The National Association of Proprietors of Private Schools (NAPPS) and the National Parents-Teachers Association of Nigeria (NAPTAN) have appealed to the federal government to reconsider its position on the senior school certificate examination (SSCE) being conducted by the West African Examinations Council (WAEC).
The government had last week said no Nigerian school would participate in the West African Senior School Certificate Examination (WASSCE) earlier scheduled to hold from August 5 to September 5.
The Education Minister, Adamu Adamu, said the atmosphere is not conducive for the May/June diet of the West African Senior School Certificate Examination to hold in the country.
But the stakeholders described the latest position of the government as inconsistent and confusing.
The minister had on Wednesday announced the reversal of the government’s earlier position on schools’ resumption, saying the atmosphere is yet unsafe for teaching and learning in the country.
Mr Adamu’s position was based on the rising cases of coronavirus diseases in the country, saying children would find it difficult to observe the required protocols including social distancing, to keep themselves safe if allowed to return to schools.
But the NAPPS president, Yomi Otubela, in a telephone interview with PREMIUM TIMES, said private schools across the country are set to participate in the examination, noting that the required protocols as recommended by the Nigeria Centre for Disease Control (NCDC) in the management of the coronavirus disease would be observed.
He said a formal appeal will be made to the minister on Tuesday, saying rather than blanket non-participation of Nigerian candidates in the examination, the government should set appropriate rules to guide the conduct of the examination and ensure strict compliance.
He said; “Our position is that all private schools are ready to write the WASSCE exams. We have already put in place all the necessary precautions and safety as advised by the NCDC. We are appealing to the education minister to reconsider his earlier position and allow the position of the stakeholders which is to allow the children to sit for the examinations to prevail.”
In a similar development, the national president of NAPTAN, Haruna Danjuma, said as critical stakeholders in the education sector, parents are uncomfortable with “conflicting positions constantly released by government officials over the state of schools amidst the coronavirus crisis.”
According to Mr Danjuma, the government’s inconsistency could be observed from the earlier position of the presidential task force on COVID-19 headed by the secretary to the government of the federation, which issued a directive on the possible resumption of schools.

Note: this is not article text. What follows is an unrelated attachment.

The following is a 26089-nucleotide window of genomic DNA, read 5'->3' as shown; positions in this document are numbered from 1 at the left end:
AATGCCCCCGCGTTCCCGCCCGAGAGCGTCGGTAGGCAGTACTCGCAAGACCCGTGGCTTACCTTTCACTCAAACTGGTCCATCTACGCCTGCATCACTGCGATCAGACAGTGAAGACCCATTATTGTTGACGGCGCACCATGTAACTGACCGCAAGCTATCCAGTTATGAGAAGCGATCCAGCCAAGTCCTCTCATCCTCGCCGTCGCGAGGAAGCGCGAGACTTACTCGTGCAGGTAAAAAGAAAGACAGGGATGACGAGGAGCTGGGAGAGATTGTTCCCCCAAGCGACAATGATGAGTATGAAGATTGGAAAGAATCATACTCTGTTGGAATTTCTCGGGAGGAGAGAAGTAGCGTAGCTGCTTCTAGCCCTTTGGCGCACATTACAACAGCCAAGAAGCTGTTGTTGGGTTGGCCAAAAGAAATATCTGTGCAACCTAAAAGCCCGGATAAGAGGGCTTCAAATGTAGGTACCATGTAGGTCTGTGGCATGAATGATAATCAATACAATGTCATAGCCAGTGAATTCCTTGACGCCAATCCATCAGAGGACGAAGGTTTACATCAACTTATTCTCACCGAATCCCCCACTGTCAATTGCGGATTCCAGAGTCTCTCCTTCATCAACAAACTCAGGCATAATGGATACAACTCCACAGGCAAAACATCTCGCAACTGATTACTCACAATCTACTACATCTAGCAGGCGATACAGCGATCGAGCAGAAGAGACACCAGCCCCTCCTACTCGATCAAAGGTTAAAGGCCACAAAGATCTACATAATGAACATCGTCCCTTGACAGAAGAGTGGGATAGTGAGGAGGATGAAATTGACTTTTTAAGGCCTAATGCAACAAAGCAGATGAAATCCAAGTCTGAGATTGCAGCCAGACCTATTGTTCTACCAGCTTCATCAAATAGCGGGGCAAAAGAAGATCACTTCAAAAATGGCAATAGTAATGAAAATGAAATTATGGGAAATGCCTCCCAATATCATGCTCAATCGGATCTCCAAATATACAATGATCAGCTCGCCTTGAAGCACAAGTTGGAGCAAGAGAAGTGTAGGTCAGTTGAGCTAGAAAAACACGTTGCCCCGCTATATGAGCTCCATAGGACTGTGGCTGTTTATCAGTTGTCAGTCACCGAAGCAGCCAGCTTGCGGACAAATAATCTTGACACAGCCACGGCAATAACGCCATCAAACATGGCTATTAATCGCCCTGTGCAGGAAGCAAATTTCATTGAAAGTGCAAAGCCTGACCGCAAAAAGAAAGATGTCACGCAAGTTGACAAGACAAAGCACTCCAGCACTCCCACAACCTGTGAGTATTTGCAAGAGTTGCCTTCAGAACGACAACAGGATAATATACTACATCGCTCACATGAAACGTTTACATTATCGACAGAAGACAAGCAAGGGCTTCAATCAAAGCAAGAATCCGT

He said; “Isn’t it the same government that made the earlier pronouncement that graduating classes should be permitted to sit their examinations? You see, everything is confusing. As parents, we are critical stakeholders in this whole issue but we are unaware of all these back and forth positions.
“We must note that apart from general papers such as Mathematics, English and Biology, we cannot have more than 200 candidates in most of the examination halls. Papers like Geography, Government, Literature-in-English, History, may not have more than 40 candidates in many centres. We are not saying schools should be opened for full classes, for God’s sake.
“But surprisingly, the same government has opened up markets, religious worship centres, airports, and also the interstate transits. So what are we talking about? If our children don’t sit for the SSCE, what will they hold to pursue admission into higher institutions? Surprisingly, most of these candidates had earlier sat for the unified tertiary matriculation examination. And JAMB has said results would be forwarded to the higher institutions by August.”
Meanwhile, WAEC has reacted on the development, saying it is within the legitimate power of governments of the five-member countries to make such decisions.
Earlier, in a telephone interview with PREMIUM TIMES, the WAEC’s Head of Nigeria’s Office (HNO), Patrick Areghan, said the examination body was still reviewing the situation and that it would make its position known soon.
The HNO said he could not speak on whether the examinations would continue in the other four countries or not until the “coast is clear.”
He said; “We cannot make any categorical statement for now. We are operating in five-member countries and we cooperate with the government. We recognise the fact that the government has the right and power to take positions, and we cannot confront the government. We work hand in hand with the government.”